I have spent many hours visiting hole-in-the-wall vendors of pirated DVDs at Bangalore’s National Market. The collections are vast, the prices are low, and the salesmen, in their pithy analysis of obscure films, are sometimes more reliable than professional film critics. That does make for a tempting combination. Most of the valuable gems of world cinema are gathered in a tiny cove. Sometimes the DVDs have no names on them with a dull yellow flower motif adorning the labelled side. At other times, it is blank with the shiny disc reflecting the claustrophobic market. These rich treasures of media pirates have changed the way in which we watch and access cinema in India. Peer to peer networks on the internet have also gone a step further in giving us access to a collection that has as many items as there are drops of water in the ocean. Specialist world cinema television channels have made us fat with their additional 24-hour buffet. As film-lovers in this age, we are spoilt for choice.
It was different for an earlier generation though. Access to international cinema was absent for individuals and there were no forums for a deeper engagement with films that one had seen; except at one place – the film society. Through the 1960s, 70s and 80s, the film society (or the film club) was the only place where one could watch international cinema in India (apart from American produced ‘Hollywood’ films). Screening obscure films that never made it to the commercial cinema theatre circuit, film societies and clubs flourished across the country. First encounters with Russian masters like Sergei Eisenstein and French bohemians like Jean Renoir and Jean Luc Godard were made at film society screenings. Attitudes towards cinema were changed and a new generation of viewers who had seen a wider variety of films emerged.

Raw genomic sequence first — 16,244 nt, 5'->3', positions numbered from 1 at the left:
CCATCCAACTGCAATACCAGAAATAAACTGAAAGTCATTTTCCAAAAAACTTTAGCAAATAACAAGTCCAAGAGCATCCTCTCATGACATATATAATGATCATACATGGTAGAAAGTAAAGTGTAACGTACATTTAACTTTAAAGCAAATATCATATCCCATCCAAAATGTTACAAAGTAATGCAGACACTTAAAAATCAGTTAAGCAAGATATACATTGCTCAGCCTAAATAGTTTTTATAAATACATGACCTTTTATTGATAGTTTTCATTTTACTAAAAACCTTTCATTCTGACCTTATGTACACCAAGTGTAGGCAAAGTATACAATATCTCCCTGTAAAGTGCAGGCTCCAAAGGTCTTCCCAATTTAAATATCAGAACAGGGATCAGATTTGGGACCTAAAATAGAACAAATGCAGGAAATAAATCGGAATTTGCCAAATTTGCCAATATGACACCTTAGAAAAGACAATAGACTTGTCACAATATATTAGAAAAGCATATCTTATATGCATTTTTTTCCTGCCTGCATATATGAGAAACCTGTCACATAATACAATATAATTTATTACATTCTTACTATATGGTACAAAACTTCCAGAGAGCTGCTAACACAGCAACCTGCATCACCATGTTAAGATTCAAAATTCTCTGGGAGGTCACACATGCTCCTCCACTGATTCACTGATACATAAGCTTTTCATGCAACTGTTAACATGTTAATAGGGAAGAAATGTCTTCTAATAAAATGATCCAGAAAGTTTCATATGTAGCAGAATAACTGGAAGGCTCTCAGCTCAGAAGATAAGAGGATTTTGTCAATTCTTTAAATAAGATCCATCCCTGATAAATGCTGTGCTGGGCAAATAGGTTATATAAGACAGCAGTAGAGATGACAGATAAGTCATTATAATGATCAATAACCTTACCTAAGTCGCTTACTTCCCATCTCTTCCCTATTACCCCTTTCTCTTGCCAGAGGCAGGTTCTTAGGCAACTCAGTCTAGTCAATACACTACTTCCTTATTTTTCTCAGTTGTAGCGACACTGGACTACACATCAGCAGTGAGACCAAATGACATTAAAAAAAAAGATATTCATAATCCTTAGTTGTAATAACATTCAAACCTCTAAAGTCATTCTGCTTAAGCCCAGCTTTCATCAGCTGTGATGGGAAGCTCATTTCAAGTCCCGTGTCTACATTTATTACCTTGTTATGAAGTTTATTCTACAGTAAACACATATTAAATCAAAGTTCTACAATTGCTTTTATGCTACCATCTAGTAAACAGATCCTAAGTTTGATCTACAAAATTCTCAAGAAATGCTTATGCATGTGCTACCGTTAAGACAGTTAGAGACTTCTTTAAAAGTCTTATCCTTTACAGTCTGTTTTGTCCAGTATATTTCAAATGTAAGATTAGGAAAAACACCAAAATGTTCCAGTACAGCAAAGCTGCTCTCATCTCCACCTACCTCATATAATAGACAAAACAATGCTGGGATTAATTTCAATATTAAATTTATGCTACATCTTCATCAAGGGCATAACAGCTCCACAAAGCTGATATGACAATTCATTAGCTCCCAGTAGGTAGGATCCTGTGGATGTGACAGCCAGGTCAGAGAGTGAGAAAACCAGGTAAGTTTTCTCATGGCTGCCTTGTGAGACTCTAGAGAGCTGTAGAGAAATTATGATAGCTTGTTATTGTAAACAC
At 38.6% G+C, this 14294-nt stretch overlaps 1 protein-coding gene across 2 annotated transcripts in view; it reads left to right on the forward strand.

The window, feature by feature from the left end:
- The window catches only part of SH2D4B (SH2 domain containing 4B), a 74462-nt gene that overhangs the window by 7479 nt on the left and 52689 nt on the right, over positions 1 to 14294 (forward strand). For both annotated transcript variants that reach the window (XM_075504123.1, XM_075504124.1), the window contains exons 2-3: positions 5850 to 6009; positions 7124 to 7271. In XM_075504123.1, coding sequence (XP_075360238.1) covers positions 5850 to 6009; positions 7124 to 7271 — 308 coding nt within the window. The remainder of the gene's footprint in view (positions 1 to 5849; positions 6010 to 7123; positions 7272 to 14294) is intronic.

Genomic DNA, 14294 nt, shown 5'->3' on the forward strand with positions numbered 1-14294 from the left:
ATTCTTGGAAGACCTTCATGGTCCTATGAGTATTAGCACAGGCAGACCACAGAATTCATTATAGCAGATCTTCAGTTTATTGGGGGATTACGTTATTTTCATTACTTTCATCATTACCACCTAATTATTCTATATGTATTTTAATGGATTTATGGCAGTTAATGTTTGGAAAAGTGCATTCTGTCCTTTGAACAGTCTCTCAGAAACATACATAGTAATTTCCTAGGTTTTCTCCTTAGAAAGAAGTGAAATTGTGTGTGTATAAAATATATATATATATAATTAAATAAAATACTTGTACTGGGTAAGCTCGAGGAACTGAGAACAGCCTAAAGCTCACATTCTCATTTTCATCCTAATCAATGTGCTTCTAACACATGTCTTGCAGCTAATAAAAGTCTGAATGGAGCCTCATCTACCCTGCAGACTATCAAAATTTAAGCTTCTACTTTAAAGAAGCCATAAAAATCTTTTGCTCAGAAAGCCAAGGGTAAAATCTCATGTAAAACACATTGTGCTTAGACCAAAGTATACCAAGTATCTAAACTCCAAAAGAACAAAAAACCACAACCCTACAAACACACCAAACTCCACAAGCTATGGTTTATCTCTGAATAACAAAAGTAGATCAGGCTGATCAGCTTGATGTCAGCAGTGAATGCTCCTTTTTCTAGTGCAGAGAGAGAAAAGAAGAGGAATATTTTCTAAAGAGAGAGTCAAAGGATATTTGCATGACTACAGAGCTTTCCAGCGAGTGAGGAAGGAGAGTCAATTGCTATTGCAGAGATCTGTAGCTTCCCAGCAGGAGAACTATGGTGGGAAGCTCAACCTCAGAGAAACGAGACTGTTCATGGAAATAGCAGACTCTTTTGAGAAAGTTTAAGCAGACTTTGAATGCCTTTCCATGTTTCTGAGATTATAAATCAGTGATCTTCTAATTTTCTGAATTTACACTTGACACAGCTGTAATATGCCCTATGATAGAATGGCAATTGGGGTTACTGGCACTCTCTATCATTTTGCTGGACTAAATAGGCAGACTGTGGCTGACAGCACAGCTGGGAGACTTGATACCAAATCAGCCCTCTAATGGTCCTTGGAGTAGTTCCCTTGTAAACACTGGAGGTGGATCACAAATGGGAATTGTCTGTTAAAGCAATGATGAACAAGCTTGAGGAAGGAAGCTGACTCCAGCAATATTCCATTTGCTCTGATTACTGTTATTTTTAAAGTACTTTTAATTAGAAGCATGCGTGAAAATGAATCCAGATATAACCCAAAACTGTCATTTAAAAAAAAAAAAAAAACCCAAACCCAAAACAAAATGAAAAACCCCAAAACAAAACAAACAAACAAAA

India’s first film society, the Calcutta film society, was founded by Satyajit Ray, along with other distinguished Calcuttans in 1947. There is a synchrony to the film society narrative in India with Ray’s name there, right from the start. Bombay, the city of a million dreams, also stakes claims to have India’s earliest film society. Other cities like Delhi, the nation’s capital could not be far behind.
Bangalore was an important, but smaller, city in the 1960s, attractive for its pleasant weather and recognised as a hub for several public-sector industries. H. N. Narahari Rao, the President of the Federation of Film Societies of India and an old Bangalorean, told me that there was a popular film society existing in the city called ‘Mayura’ in the late 1960s. Rao is the Artistic Director of the Bengaluru International Film Festival, which is the city’s rendition of the popular ‘film festival’ format. Delve a bit into his past and you find out that he was also the founder of Suchitra Film Society (SFS), the city’s most successful film society that he founded in 1972. As ‘Mayura’ was no longer accepting applications for membership, Rao went ahead and started SFS.
All the people that I interviewed for this article mentioned that the 1970s and the 1980s were the golden period for the film society movement in Bangalore. The situation seems to have been similar in other Indian cities as well (An article in The Telegraph about the Calcutta Film Society for example discusses how that film society had a glorious run till the 1980s. The article is available here.